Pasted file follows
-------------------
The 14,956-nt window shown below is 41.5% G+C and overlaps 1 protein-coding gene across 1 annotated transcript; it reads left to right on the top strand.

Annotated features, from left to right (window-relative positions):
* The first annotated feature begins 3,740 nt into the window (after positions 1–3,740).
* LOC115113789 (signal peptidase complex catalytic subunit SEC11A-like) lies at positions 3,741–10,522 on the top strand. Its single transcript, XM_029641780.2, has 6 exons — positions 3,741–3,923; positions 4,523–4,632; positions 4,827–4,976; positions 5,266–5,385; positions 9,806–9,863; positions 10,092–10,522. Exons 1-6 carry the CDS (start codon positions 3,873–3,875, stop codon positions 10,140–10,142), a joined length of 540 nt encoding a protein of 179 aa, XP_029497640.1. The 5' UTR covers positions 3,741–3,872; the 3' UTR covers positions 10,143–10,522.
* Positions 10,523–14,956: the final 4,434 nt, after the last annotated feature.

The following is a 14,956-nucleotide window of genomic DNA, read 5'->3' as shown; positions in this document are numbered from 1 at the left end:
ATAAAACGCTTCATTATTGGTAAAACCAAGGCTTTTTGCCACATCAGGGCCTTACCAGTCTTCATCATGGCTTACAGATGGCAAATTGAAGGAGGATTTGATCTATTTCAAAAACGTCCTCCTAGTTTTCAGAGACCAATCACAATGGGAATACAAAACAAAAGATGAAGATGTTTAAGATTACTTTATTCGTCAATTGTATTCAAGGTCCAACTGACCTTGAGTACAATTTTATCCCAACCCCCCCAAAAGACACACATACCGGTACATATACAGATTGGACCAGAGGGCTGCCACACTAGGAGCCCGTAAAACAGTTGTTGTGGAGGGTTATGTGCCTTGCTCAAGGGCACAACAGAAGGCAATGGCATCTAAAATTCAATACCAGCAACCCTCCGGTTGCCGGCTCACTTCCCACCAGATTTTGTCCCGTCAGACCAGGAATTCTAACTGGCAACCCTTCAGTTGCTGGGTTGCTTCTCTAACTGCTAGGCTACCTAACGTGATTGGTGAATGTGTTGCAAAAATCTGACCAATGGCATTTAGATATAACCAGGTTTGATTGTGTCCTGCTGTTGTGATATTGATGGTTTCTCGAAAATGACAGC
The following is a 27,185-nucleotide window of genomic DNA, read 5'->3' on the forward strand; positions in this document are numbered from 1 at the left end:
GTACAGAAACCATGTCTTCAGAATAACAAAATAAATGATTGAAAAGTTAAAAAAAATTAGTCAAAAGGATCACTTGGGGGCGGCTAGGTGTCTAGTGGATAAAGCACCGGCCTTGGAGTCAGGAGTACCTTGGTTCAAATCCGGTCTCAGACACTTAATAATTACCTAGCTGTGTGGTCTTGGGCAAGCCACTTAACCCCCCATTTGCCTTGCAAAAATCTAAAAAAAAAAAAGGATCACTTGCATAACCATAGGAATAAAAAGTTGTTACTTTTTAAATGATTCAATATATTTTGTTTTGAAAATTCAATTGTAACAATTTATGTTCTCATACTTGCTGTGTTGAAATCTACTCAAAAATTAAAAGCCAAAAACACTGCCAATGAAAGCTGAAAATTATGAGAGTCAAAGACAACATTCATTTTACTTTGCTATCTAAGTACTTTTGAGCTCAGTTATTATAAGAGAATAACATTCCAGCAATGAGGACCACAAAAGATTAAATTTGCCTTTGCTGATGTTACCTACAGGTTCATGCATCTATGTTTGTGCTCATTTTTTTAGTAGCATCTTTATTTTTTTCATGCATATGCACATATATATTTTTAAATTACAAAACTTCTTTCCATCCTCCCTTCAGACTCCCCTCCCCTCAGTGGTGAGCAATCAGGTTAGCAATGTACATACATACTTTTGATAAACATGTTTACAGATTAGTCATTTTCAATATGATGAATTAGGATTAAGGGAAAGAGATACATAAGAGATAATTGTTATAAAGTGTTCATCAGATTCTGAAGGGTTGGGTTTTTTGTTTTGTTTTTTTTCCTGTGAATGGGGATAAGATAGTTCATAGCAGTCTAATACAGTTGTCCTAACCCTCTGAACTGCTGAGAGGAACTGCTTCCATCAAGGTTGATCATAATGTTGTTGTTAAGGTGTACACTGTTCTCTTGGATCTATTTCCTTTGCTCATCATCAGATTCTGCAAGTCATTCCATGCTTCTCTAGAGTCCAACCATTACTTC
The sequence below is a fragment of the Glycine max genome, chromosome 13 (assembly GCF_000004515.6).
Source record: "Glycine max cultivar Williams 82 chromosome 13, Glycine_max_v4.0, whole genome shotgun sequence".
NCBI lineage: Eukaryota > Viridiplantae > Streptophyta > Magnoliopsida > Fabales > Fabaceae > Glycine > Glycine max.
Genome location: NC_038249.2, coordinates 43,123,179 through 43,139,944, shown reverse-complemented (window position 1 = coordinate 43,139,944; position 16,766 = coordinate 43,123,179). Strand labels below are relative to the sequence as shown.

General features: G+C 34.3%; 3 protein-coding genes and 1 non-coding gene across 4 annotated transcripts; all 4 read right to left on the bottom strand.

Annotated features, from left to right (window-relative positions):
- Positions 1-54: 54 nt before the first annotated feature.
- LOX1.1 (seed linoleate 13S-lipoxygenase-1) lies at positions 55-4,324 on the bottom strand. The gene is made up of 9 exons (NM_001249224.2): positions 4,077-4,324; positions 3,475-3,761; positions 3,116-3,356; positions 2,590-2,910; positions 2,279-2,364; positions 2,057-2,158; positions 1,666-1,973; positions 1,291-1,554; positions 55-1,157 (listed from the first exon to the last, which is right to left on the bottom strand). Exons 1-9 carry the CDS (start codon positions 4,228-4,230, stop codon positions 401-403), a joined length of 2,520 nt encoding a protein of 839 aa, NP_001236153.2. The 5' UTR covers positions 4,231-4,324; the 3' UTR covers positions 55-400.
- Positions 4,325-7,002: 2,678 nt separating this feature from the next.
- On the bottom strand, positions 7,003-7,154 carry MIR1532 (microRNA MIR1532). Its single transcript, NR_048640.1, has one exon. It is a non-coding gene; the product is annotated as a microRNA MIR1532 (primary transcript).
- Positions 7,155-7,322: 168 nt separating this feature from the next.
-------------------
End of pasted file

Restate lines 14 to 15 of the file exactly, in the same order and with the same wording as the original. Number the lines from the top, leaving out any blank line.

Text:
General features: G+C 34.3%; 3 protein-coding genes and 1 non-coding gene across 4 annotated transcripts; all 4 read right to left on the bottom strand.

Annotated features, from left to right (window-relative positions):